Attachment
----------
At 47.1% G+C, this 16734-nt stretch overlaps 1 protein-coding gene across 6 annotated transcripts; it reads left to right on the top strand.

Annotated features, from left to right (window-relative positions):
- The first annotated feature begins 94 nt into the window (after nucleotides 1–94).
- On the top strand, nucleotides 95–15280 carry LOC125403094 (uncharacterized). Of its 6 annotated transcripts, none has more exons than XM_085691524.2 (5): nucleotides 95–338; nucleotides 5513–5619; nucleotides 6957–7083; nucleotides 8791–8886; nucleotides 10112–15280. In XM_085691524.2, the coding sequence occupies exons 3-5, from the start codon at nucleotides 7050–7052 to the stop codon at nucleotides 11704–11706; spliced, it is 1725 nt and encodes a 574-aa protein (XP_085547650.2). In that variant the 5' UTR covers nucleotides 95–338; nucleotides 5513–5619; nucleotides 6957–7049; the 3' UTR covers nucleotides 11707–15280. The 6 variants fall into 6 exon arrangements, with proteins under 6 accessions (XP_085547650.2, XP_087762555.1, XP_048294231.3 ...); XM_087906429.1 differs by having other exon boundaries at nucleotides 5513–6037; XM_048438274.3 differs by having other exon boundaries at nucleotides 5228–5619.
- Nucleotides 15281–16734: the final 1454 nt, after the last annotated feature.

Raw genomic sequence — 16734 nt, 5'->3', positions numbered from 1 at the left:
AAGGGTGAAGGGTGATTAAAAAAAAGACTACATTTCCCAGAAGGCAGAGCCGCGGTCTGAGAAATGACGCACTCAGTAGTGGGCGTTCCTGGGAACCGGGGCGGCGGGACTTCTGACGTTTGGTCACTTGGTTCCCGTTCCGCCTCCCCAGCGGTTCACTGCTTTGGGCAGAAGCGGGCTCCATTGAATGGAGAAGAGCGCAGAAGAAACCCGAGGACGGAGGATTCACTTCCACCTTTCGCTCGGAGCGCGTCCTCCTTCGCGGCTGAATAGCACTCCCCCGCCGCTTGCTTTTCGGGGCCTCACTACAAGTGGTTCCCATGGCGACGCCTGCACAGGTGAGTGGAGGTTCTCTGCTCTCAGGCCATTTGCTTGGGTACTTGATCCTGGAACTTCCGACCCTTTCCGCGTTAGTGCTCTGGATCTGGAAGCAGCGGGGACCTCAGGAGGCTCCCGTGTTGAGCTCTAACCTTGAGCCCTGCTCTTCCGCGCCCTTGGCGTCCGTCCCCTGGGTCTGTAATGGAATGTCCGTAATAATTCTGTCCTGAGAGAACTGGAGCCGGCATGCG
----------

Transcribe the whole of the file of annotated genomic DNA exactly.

At 47.1% G+C, this 16734-nt stretch overlaps 1 protein-coding gene across 6 annotated transcripts; it reads left to right on the top strand.

Annotated features, from left to right (window-relative positions):
- The first annotated feature begins 94 nt into the window (after nucleotides 1–94).
- On the top strand, nucleotides 95–15280 carry LOC125403094 (uncharacterized). Of its 6 annotated transcripts, none has more exons than XM_085691524.2 (5): nucleotides 95–338; nucleotides 5513–5619; nucleotides 6957–7083; nucleotides 8791–8886; nucleotides 10112–15280. In XM_085691524.2, the coding sequence occupies exons 3-5, from the start codon at nucleotides 7050–7052 to the stop codon at nucleotides 11704–11706; spliced, it is 1725 nt and encodes a 574-aa protein (XP_085547650.2). In that variant the 5' UTR covers nucleotides 95–338; nucleotides 5513–5619; nucleotides 6957–7049; the 3' UTR covers nucleotides 11707–15280. The 6 variants fall into 6 exon arrangements, with proteins under 6 accessions (XP_085547650.2, XP_087762555.1, XP_048294231.3 ...); XM_087906429.1 differs by having other exon boundaries at nucleotides 5513–6037; XM_048438274.3 differs by having other exon boundaries at nucleotides 5228–5619.
- Nucleotides 15281–16734: the final 1454 nt, after the last annotated feature.

Raw genomic sequence — 16734 nt, 5'->3', positions numbered from 1 at the left:
AAGGGTGAAGGGTGATTAAAAAAAAGACTACATTTCCCAGAAGGCAGAGCCGCGGTCTGAGAAATGACGCACTCAGTAGTGGGCGTTCCTGGGAACCGGGGCGGCGGGACTTCTGACGTTTGGTCACTTGGTTCCCGTTCCGCCTCCCCAGCGGTTCACTGCTTTGGGCAGAAGCGGGCTCCATTGAATGGAGAAGAGCGCAGAAGAAACCCGAGGACGGAGGATTCACTTCCACCTTTCGCTCGGAGCGCGTCCTCCTTCGCGGCTGAATAGCACTCCCCCGCCGCTTGCTTTTCGGGGCCTCACTACAAGTGGTTCCCATGGCGACGCCTGCACAGGTGAGTGGAGGTTCTCTGCTCTCAGGCCATTTGCTTGGGTACTTGATCCTGGAACTTCCGACCCTTTCCGCGTTAGTGCTCTGGATCTGGAAGCAGCGGGGACCTCAGGAGGCTCCCGTGTTGAGCTCTAACCTTGAGCCCTGCTCTTCCGCGCCCTTGGCGTCCGTCCCCTGGGTCTGTAATGGAATGTCCGTAATAATTCTGTCCTGAGAGAACTGGAGCCGGCATGCG